Tuesday, December 1, 2009

I WEAR HIS JACKET (poem & podcast)

Please click play to enjoy an audio reading

The military jacket was crumpled
in a sloppy ball on the floor of the
antique show that some chickadee
dragged me to.

After hours and hours and rows
upon rows of beat-to-shit furniture,
hat pins and jewelry boxes, I saw it,
this gorgeously authentic army jacket.
Laying there, musty and crinkled, I
tried it on and it was a perfect fit.
This was the real deal, not some
knockoff shit direct from Abercrombie
but a coat that evoked history.

From the tattered interior stitching
I'm guessing the coat was issued
during Korea or maybe even Vietnam.
The patch had the name 'HALL'
and I started to think about him.

Wearing it, not a day goes by where
I don't have questions like how many
offensives had he seen? Was he scared?
I think of the mud he crawled through.
I think of the horrendous rain this
coat must have endured and the
cigarettes he must have smoked during
those uncertain night patrols.

I wear his jacket and I think of the
dog he missed and that perfume
she used to wear on their dates
at the drive in that drove him crazy.

I think about his mom's reaction when
he told her that he enlisted and how
proud his dad secretly was that his boy
would finally be made a man by Uncle Sam.

I think of 'HALL' as I drive to work
and I do the math. He must have kids
around my age if he were still here.
I wonder if they think their dad was a hero?

I wear his jacket quite frequently now
and every time I get a compliment
for it, I think that yes, I wear 'Hall's'
jacket, but I could never fill his shoes.

"I Wear His Jacket" by Anthony Venutolo is licensed under a Creative Commons Attribution-Noncommercial-No Derivative Works 3.0 United States License. Hosted by The Internet Archive, download MP3 here. Music by Rhonda Lorence, track No. 11 "Trail of Tears" on the album "Movements in the Moment," and provided by Magnatune.


  1. Wow, Anthony, this was so poignant. It felt like complete silence when I was reading it. At one point I wondered if the jacket was putting those thoughts into his head.

    Excellent job.

  2. This is one of the best things I've read all year. I'm serious. I loved everything about it - the light-hearted tone of everyday situations with some 'chickadee' to the down right grit of the human soul.

    In a way, you are a child of his too, carrying on his legacy of pride and honor.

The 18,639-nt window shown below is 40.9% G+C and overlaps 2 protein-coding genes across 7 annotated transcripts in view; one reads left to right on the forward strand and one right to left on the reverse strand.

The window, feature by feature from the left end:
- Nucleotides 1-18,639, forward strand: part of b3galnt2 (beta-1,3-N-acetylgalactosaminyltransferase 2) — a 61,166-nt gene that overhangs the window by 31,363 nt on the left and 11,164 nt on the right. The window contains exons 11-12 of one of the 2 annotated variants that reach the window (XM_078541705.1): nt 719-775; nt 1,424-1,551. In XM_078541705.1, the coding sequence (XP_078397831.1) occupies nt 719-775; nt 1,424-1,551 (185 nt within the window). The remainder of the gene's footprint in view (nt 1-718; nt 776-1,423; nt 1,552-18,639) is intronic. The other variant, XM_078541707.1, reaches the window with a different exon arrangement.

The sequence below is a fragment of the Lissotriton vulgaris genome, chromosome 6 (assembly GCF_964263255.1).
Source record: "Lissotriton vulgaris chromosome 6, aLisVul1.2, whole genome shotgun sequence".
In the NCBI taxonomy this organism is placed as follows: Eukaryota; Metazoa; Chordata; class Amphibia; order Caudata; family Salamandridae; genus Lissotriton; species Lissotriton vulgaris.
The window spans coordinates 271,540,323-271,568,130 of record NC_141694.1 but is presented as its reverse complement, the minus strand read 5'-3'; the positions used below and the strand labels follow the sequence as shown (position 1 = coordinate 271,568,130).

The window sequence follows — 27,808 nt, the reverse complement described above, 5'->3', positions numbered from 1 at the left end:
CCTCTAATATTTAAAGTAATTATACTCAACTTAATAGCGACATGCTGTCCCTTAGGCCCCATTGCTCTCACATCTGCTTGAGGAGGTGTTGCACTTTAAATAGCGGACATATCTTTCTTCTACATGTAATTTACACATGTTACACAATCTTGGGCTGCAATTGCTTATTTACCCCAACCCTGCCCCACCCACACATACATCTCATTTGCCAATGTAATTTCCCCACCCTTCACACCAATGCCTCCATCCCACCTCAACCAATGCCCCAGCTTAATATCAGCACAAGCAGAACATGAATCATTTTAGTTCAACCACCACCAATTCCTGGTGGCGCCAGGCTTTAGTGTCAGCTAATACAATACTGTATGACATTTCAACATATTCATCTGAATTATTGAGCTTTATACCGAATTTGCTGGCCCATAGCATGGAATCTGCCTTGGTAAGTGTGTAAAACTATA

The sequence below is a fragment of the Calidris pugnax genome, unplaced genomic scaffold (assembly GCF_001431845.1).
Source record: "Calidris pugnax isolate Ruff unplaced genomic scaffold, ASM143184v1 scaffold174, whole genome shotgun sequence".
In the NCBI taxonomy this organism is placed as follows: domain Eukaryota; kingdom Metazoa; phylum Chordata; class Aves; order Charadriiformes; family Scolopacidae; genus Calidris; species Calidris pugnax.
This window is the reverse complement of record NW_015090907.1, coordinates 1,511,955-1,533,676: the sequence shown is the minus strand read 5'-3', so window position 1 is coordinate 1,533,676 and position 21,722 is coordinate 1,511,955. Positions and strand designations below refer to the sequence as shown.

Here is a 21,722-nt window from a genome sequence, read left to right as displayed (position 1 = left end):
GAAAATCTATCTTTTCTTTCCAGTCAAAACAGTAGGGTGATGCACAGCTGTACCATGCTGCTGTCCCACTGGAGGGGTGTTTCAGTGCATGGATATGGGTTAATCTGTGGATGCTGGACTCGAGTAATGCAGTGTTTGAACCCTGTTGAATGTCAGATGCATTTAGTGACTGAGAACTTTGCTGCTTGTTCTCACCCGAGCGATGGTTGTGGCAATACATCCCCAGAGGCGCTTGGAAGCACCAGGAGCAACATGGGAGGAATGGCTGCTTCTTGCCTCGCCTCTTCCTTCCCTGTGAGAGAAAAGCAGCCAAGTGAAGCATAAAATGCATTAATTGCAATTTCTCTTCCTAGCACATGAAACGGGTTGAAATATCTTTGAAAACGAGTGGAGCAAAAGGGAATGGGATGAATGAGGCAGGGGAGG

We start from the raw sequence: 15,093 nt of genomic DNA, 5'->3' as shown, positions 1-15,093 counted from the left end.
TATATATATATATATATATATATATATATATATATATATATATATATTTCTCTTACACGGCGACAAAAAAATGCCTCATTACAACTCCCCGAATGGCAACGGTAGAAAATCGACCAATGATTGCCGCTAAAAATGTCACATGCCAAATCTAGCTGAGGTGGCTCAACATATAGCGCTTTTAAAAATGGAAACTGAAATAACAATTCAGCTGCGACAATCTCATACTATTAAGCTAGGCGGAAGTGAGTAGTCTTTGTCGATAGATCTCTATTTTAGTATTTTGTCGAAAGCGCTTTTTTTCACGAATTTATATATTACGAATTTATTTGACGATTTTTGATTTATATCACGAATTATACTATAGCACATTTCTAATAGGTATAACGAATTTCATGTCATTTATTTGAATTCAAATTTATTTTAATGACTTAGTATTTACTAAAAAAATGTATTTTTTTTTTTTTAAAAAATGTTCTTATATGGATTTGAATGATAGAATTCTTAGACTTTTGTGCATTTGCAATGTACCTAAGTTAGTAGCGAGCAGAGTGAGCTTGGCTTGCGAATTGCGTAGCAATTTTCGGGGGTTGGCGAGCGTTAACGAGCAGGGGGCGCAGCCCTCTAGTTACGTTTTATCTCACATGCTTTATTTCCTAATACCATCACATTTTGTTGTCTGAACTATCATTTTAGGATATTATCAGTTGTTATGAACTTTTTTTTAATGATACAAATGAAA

Really fantastic, Anthony.

  3. Anthony, I read this first and absolutely loved it. However, when I listened to your audio version as well, like Laurita, everything felt quiet and still. An amazing piece!!!

  4. Not only did this character feel real to me, but the 'Hall' was even more so. Such a wonderful tribute to the men who give their lives for us everyday. Outstanding. Your voice made it very personal.

  5. A fantastically wrought piece of audio fiction here, Anthony. The music and sound effects work perfectly. The story is very good, the neat line at the end encapsulating the thrust and feel of the piece. What a brilliant way to illustrate the ethereal weight of history we lend to inanimate objects.

  6. This is a beautiful read. I think of the men in my family that wore such a jacket and thank God, they made it home. Great job.

  7. Thanks to all for reading and stopping by... I truly appreciate it.

    1. Hi - I am Joy Leftow, editor of The Cartier Street Review. I'd love to publish this poem for the fall issue of Cartier. Actually, I'd like to publish two and feature you with a longish bio plus links.

  8. This is insightful,emotional, and reverent. Has a nice rhythm to it, too.

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  10. Beautiful poem and a gorgeous reading, Ant. Deeply warm and respectful piece.

    Once again, I'm in awe of your talent.

    Simply excellent.

  11. I'm so glad that you're participating in #SpokenSunday, Anthony, I'm catching up on past pieces of yours that I missed the first time around. This was a fantastic piece. I recently did some wartime stories and this is a very powerful tribute to our men-in-arms.

  12. Sometimes I think about this when I see those knock-off jackets they make. I wonder what's the point of them, when there's all this behind the real ones. This is such a poignant poem, and once again your reading and the atmosphere is exactly right.


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